The formula I see everywhere is:

$$ I_{sat} = \frac{V_{bias}}{R_L} $$

But this seems incomplete for the following reason:

The larger the resistance is the smaller the saturation current, it stands to reason then that if it was zero, we would have the greatest current the device can physically produce, but if you see the short circuit current of any photodiode like this one (second table in the data sheet) it will be very low, microamperes in this case, instead of microamperes as one would expect.

How then can I calculate the highest saturation current of a photodiode and how is it different from the saturation current?

  • \$\begingroup\$ Where specifically do you see that formula? \$\endgroup\$ – Andy aka Feb 1 '19 at 12:58
  • \$\begingroup\$ For instance at chapter 2.3.5 of "Optoelectronic Sensors" by Didier Decoster and Joseph Harari imgur.com/a/7QB8O95 Also, in this Thorlabs guide thorlabs.com/images/TabImages/Photodetector_Lab.pdf \$\endgroup\$ – Fernando Franco Félix Feb 1 '19 at 13:40
  • \$\begingroup\$ Your formula for Isat clearly doesn't apply when the photodiode is used in photovoltaic mode. \$\endgroup\$ – The Photon Feb 1 '19 at 16:22
  • \$\begingroup\$ On what page of that thorlabs document did you see the formula in your question? \$\endgroup\$ – Andy aka Feb 1 '19 at 17:17

Saturation current is the current at which increasing optical power does not produce increasing current. Combined with the sensitivity curve, it establishes the maximum optical power which the PD can measure.

Short circuit current, on the other hand, is specified at a particular optical power - in the case of your link, 100 lux.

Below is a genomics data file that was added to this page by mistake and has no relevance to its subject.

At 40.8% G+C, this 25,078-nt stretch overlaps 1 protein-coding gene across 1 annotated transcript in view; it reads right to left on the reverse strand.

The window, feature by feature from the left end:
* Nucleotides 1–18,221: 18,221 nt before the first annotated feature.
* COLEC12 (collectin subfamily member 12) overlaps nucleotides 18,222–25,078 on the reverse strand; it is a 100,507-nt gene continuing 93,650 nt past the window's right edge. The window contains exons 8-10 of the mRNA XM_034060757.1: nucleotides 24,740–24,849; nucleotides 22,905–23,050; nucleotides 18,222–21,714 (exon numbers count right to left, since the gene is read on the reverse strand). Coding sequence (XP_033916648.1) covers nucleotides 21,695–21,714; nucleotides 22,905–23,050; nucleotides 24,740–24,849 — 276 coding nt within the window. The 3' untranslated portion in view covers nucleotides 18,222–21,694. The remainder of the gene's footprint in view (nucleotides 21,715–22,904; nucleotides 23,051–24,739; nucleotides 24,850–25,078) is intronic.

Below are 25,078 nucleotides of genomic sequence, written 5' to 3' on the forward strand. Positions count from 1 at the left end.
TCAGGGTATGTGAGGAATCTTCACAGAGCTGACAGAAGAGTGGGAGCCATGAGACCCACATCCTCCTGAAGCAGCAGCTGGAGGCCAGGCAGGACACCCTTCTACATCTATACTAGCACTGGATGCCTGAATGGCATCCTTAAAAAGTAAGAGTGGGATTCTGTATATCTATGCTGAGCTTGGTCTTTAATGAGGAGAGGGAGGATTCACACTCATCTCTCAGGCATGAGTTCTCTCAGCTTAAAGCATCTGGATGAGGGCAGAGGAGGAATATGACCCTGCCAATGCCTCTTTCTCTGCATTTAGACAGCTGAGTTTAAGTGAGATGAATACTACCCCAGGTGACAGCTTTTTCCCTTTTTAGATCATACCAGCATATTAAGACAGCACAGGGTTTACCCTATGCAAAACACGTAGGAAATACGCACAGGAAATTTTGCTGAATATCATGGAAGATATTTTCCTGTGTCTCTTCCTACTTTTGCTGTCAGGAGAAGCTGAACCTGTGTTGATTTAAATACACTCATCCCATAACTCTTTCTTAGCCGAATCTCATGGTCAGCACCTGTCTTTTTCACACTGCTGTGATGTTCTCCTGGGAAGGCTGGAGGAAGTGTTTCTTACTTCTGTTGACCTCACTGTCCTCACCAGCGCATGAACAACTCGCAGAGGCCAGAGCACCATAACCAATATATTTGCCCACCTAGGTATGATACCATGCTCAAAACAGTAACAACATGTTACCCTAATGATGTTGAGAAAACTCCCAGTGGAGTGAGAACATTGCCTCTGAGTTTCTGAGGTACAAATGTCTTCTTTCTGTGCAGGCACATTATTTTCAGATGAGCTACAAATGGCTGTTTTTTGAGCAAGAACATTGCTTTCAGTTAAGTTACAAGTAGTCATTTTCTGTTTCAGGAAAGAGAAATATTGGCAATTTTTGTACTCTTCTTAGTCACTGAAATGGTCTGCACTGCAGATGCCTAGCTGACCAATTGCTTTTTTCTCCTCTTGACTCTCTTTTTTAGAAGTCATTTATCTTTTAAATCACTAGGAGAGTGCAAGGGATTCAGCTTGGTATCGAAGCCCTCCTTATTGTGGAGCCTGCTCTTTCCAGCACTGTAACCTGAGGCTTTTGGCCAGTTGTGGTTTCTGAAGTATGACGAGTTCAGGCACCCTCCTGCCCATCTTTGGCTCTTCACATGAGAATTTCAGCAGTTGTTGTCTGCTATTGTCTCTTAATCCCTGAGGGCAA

So, short circuit current provides an indication of how much current you'll get (for proper detection circuitry) at some specified optical power. Saturation current determines the maximum optical power you can measure.

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  • \$\begingroup\$ Just to make sure I'm not massively misunderstanding something, this is a completely different meaning of saturation current than that used in the Shockley diode equation, right? \$\endgroup\$ – Hearth Feb 1 '19 at 19:13
  • \$\begingroup\$ @Hearth - Yes. See, for instance, thorlabs.com/images/TabImages/Photodetector_Lab.pdf \$\endgroup\$ – WhatRoughBeast Feb 1 '19 at 19:17
  • \$\begingroup\$ Okay. Good to know I'm not going even further insane, then. \$\endgroup\$ – Hearth Feb 1 '19 at 19:18
  • \$\begingroup\$ @Hearth - Saturation current in the Shockley sense simply does not apply to how PDs are used. A standard diode simply does not produce current in the absence of an applied voltage - but a PD does. So the Shockley diode does not apply (operationally - it does apply for a PD in the dark, but that's not how you use them). \$\endgroup\$ – WhatRoughBeast Feb 1 '19 at 19:21
  • \$\begingroup\$ I don't know that much about photodiodes, so I wouldn't have been too surprised if that saturation current showed up somewhere in the equation for photocurrent. That said, now I know that it does not! \$\endgroup\$ – Hearth Feb 1 '19 at 19:23

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